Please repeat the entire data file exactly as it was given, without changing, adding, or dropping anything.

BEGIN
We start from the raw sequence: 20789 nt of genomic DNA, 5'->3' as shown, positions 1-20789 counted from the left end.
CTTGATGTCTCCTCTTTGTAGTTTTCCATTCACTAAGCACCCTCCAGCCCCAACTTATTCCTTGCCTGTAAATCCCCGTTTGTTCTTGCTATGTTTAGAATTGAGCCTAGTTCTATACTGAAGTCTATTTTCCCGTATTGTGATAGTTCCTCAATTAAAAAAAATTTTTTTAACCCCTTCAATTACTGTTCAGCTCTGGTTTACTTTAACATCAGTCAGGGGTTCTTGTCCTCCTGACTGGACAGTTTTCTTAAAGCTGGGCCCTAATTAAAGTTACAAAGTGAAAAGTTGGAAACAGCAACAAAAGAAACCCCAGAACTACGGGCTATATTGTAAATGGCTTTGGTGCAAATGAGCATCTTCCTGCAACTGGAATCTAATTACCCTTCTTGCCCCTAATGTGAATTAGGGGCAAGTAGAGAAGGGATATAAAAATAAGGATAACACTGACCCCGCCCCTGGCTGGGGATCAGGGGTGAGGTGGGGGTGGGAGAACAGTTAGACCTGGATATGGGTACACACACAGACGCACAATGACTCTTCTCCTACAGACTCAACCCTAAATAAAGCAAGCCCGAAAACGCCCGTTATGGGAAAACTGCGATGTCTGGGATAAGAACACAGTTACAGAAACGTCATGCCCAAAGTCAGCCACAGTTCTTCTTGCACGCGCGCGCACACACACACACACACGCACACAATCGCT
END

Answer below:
We start from the raw sequence: 20789 nt of genomic DNA, 5'->3' as shown, positions 1-20789 counted from the left end.
CTTGATGTCTCCTCTTTGTAGTTTTCCATTCACTAAGCACCCTCCAGCCCCAACTTATTCCTTGCCTGTAAATCCCCGTTTGTTCTTGCTATGTTTAGAATTGAGCCTAGTTCTATACTGAAGTCTATTTTCCCGTATTGTGATAGTTCCTCAATTAAAAAAAATTTTTTTAACCCCTTCAATTACTGTTCAGCTCTGGTTTACTTTAACATCAGTCAGGGGTTCTTGTCCTCCTGACTGGACAGTTTTCTTAAAGCTGGGCCCTAATTAAAGTTACAAAGTGAAAAGTTGGAAACAGCAACAAAAGAAACCCCAGAACTACGGGCTATATTGTAAATGGCTTTGGTGCAAATGAGCATCTTCCTGCAACTGGAATCTAATTACCCTTCTTGCCCCTAATGTGAATTAGGGGCAAGTAGAGAAGGGATATAAAAATAAGGATAACACTGACCCCGCCCCTGGCTGGGGATCAGGGGTGAGGTGGGGGTGGGAGAACAGTTAGACCTGGATATGGGTACACACACAGACGCACAATGACTCTTCTCCTACAGACTCAACCCTAAATAAAGCAAGCCCGAAAACGCCCGTTATGGGAAAACTGCGATGTCTGGGATAAGAACACAGTTACAGAAACGTCATGCCCAAAGTCAGCCACAGTTCTTCTTGCACGCGCGCGCACACACACACACACACGCACACAATCGCT